In Jason Robins' perfect world, he would be playing a professional sport.
"Unfortunately," he said, laughing, "I'm not good enough to play any of them" at that level.
But Robins said he can analyze statistics and follow player trends, and his competitive urge to show off that knowledge led him to fantasy sports websites. "I can't even remember how long I've been playing," he said.
But for Robins of Boston and a couple of his fantasy-playing buddies, that wasn't enough. So they found some investors — getting $1.4 million in seed money, the Boston Business Journal reported — ditched their corporate executive jobs and in April launched a fantasy site of their own, draftkings.com.
They also devised what they believe is a unique way to drive eyeballs, and perhaps dollars, to their site: a one-day football contest with $250,000 in prizes, including $100,000 to the winner.
"You sit down in the morning, and by the end of the day you have $100,000 in your account," Robins said in a phone interview. "That's a pretty exciting idea."
Sunday's game is limited to 1,400 participants. Registration is $200.
"We're anxious to see what happens," Robins said.
What could happen is the contest clears $30,000; 1,400 players at $200 each equals $280,000. That would be a modest payout, and Robins, 32, said he and partners Matt Kalish, 31, and Paul Liberman, 29, could have allowed more contestants.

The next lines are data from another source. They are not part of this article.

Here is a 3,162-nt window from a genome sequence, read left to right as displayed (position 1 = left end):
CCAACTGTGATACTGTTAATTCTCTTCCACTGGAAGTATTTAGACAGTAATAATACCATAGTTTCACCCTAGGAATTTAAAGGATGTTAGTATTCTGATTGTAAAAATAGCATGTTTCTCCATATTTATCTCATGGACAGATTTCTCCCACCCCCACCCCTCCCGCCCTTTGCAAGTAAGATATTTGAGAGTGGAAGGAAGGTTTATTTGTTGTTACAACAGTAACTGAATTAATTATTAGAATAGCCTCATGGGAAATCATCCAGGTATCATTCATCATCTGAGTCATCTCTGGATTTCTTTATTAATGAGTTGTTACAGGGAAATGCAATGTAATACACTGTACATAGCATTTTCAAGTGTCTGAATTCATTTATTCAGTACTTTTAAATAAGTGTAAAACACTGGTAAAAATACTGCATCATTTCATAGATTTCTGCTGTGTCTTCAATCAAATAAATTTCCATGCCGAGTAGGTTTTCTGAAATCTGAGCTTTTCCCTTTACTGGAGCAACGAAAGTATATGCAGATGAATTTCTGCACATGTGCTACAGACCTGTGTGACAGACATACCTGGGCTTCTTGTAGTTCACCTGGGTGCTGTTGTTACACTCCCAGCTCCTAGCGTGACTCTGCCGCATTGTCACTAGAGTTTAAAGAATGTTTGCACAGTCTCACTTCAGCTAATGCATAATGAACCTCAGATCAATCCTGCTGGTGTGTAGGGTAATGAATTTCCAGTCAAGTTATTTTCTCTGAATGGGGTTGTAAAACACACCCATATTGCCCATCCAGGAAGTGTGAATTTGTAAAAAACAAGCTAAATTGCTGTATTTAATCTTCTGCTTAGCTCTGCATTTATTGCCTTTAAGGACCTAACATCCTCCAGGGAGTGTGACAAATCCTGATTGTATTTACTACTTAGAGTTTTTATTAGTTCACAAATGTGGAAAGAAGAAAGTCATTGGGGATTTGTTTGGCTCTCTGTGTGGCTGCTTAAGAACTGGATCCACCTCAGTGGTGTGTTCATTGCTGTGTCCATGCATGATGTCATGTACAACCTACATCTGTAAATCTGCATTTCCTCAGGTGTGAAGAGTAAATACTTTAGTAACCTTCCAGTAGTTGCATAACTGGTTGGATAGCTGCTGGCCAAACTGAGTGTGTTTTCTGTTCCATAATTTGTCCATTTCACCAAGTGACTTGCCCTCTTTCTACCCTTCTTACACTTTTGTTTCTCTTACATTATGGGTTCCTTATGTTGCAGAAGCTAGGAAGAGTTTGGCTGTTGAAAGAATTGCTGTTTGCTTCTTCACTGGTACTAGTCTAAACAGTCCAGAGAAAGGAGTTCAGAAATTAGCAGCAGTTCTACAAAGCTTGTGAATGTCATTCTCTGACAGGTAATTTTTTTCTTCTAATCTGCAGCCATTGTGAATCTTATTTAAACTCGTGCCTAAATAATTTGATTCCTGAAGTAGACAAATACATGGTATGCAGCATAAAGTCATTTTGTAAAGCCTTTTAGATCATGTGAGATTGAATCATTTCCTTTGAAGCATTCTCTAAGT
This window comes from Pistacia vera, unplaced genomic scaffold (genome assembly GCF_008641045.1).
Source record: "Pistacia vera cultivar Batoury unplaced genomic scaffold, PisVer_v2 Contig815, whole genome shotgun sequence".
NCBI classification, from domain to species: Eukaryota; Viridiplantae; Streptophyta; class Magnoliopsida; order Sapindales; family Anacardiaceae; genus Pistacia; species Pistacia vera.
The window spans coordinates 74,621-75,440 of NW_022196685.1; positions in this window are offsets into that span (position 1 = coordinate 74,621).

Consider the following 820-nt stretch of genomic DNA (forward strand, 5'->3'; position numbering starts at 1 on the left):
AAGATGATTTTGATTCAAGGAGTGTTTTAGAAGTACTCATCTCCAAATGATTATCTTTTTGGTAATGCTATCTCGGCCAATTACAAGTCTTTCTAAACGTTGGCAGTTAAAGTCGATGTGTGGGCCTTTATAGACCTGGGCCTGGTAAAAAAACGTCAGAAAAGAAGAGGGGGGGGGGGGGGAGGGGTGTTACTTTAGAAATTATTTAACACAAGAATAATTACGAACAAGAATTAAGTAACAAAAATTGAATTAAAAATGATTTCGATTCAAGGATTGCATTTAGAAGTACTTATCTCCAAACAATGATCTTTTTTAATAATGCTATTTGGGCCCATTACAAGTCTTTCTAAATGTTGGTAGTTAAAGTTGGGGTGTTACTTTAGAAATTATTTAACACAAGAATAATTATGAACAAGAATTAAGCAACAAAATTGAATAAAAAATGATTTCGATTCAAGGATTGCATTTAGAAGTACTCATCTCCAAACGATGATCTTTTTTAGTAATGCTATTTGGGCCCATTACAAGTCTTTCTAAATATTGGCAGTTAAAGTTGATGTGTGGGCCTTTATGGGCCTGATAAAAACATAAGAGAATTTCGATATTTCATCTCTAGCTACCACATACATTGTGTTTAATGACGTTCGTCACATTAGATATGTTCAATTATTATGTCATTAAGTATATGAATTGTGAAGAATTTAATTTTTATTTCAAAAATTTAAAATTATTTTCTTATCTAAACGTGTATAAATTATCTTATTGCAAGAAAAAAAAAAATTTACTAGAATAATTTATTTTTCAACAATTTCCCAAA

"But I worried that if people thought we were taking too high a percentage, they wouldn't want to play," Robins said. "We're looking at the payoff more in terms of attracting new players. … My guess is we could lose a pretty substantial amount of money on this, but I wouldn't consider it a loss, per se, because I think it gives us an opportunity to get the word out about this."
Fantasy sports websites offering monetary prizes occupy an interesting niche. Though players risk money and can win or lose, it is not considered gambling, which is illegal on the Internet in the United States.
Credit the Unlawful Internet Gambling and Enforcement Act of 2006.
"What that federal law did is say fantasy-type sports games are exempt because they take skill," said Boston business attorney Travis Jacobs.
In other words, winning is not predominantly based on chance but by "accumulating statistical results of sporting events," the act says.
Prizes, the act says, also must be "established in advance."
What's been the reaction to DraftKing's $250,000 challenge? As of midnight Thursday, without much publicity, 613 of 1,400 spots were claimed.
Whatever the final count, Robins figures it will be worth it to further boost a site that in November had its best month, with 263,615 unique visitors, says compete.com, which monitors web-based fantasy sports traffic.
"We wanted to do something big that would draw people in," he said. "Even if it cost us some money, we thought the amount of interest it could attract by doing something this size would be worth it."
Damian Cristodero can be reached at firstname.lastname@example.org.